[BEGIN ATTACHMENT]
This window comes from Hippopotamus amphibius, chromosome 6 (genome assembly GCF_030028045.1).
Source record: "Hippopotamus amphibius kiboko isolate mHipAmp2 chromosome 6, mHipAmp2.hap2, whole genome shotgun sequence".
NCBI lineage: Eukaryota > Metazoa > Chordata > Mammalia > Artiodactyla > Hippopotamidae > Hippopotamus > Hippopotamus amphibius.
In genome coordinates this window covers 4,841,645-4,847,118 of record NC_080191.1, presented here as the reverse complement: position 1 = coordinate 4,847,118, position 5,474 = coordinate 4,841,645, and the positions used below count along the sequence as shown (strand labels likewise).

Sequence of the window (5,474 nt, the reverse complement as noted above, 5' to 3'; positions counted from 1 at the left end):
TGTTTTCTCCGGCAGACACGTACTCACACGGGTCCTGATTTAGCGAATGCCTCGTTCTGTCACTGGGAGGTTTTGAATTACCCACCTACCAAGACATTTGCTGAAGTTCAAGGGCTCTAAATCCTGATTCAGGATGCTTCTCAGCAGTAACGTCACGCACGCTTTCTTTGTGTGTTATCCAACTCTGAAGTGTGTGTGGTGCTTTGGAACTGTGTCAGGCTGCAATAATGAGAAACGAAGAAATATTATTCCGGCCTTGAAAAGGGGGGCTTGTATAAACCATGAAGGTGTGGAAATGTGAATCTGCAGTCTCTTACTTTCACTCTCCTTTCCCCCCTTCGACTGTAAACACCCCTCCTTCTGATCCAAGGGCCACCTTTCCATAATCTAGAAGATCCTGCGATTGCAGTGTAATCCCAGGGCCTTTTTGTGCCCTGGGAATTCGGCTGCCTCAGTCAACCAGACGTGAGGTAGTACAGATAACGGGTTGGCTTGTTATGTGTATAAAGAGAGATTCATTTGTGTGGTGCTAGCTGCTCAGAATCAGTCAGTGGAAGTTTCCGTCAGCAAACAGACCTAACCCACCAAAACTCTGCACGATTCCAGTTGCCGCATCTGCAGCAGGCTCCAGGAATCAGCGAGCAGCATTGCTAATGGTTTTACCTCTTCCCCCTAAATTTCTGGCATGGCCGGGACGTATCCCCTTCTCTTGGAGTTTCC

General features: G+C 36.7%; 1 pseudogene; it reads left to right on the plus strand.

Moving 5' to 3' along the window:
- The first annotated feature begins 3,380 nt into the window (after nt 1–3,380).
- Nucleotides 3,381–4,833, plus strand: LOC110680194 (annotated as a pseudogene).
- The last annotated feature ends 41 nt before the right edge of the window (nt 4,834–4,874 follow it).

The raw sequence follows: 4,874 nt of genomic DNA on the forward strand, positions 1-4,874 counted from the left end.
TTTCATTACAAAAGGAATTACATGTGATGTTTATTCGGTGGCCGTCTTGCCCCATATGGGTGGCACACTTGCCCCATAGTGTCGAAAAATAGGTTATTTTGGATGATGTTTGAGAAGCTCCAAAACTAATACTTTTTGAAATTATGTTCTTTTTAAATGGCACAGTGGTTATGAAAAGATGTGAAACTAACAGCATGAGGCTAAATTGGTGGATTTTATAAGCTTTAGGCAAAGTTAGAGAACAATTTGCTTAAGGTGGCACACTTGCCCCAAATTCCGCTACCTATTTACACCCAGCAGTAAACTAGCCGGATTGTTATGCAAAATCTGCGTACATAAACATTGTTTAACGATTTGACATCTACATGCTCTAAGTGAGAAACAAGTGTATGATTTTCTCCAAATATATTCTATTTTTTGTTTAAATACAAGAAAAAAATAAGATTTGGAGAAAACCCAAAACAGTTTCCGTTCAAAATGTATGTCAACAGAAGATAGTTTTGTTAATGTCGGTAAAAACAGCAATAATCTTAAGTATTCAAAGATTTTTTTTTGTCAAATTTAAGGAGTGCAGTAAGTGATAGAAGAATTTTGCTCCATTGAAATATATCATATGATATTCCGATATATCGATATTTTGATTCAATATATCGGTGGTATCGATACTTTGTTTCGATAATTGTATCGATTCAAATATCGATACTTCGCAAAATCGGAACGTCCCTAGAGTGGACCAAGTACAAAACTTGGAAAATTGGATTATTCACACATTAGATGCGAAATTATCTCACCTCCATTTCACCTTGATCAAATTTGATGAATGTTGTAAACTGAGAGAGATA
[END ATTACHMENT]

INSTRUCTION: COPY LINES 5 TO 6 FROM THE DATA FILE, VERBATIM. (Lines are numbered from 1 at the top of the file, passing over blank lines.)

Sequence of the window (5,474 nt, the reverse complement as noted above, 5' to 3'; positions counted from 1 at the left end):
TGTTTTCTCCGGCAGACACGTACTCACACGGGTCCTGATTTAGCGAATGCCTCGTTCTGTCACTGGGAGGTTTTGAATTACCCACCTACCAAGACATTTGCTGAAGTTCAAGGGCTCTAAATCCTGATTCAGGATGCTTCTCAGCAGTAACGTCACGCACGCTTTCTTTGTGTGTTATCCAACTCTGAAGTGTGTGTGGTGCTTTGGAACTGTGTCAGGCTGCAATAATGAGAAACGAAGAAATATTATTCCGGCCTTGAAAAGGGGGGCTTGTATAAACCATGAAGGTGTGGAAATGTGAATCTGCAGTCTCTTACTTTCACTCTCCTTTCCCCCCTTCGACTGTAAACACCCCTCCTTCTGATCCAAGGGCCACCTTTCCATAATCTAGAAGATCCTGCGATTGCAGTGTAATCCCAGGGCCTTTTTGTGCCCTGGGAATTCGGCTGCCTCAGTCAACCAGACGTGAGGTAGTACAGATAACGGGTTGGCTTGTTATGTGTATAAAGAGAGATTCATTTGTGTGGTGCTAGCTGCTCAGAATCAGTCAGTGGAAGTTTCCGTCAGCAAACAGACCTAACCCACCAAAACTCTGCACGATTCCAGTTGCCGCATCTGCAGCAGGCTCCAGGAATCAGCGAGCAGCATTGCTAATGGTTTTACCTCTTCCCCCTAAATTTCTGGCATGGCCGGGACGTATCCCCTTCTCTTGGAGTTTCC